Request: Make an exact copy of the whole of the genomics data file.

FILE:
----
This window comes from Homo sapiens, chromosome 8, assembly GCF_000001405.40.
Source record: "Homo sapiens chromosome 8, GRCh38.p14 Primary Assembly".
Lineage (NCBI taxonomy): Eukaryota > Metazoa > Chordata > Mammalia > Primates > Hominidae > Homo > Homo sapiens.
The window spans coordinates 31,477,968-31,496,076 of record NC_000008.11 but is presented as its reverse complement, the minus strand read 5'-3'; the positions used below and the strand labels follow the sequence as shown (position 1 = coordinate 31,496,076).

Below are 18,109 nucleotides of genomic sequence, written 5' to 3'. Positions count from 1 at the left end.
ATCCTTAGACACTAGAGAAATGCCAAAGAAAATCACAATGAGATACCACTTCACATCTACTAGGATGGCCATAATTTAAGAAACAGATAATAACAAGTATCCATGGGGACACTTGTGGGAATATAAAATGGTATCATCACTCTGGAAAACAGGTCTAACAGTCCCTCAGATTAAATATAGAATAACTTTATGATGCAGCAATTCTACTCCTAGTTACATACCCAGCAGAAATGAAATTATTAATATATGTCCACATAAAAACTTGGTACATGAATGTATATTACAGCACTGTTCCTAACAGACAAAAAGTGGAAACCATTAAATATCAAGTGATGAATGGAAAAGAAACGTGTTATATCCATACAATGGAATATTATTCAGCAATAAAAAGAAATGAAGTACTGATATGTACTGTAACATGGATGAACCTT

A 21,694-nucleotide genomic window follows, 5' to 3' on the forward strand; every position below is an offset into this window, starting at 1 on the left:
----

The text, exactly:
This window comes from Homo sapiens, chromosome 8, assembly GCF_000001405.40.
Source record: "Homo sapiens chromosome 8, GRCh38.p14 Primary Assembly".
Lineage (NCBI taxonomy): Eukaryota > Metazoa > Chordata > Mammalia > Primates > Hominidae > Homo > Homo sapiens.
The window spans coordinates 31,477,968-31,496,076 of record NC_000008.11 but is presented as its reverse complement, the minus strand read 5'-3'; the positions used below and the strand labels follow the sequence as shown (position 1 = coordinate 31,496,076).

Below are 18,109 nucleotides of genomic sequence, written 5' to 3'. Positions count from 1 at the left end.
ATCCTTAGACACTAGAGAAATGCCAAAGAAAATCACAATGAGATACCACTTCACATCTACTAGGATGGCCATAATTTAAGAAACAGATAATAACAAGTATCCATGGGGACACTTGTGGGAATATAAAATGGTATCATCACTCTGGAAAACAGGTCTAACAGTCCCTCAGATTAAATATAGAATAACTTTATGATGCAGCAATTCTACTCCTAGTTACATACCCAGCAGAAATGAAATTATTAATATATGTCCACATAAAAACTTGGTACATGAATGTATATTACAGCACTGTTCCTAACAGACAAAAAGTGGAAACCATTAAATATCAAGTGATGAATGGAAAAGAAACGTGTTATATCCATACAATGGAATATTATTCAGCAATAAAAAGAAATGAAGTACTGATATGTACTGTAACATGGATGAACCTT

A 21,694-nucleotide genomic window follows, 5' to 3' on the forward strand; every position below is an offset into this window, starting at 1 on the left: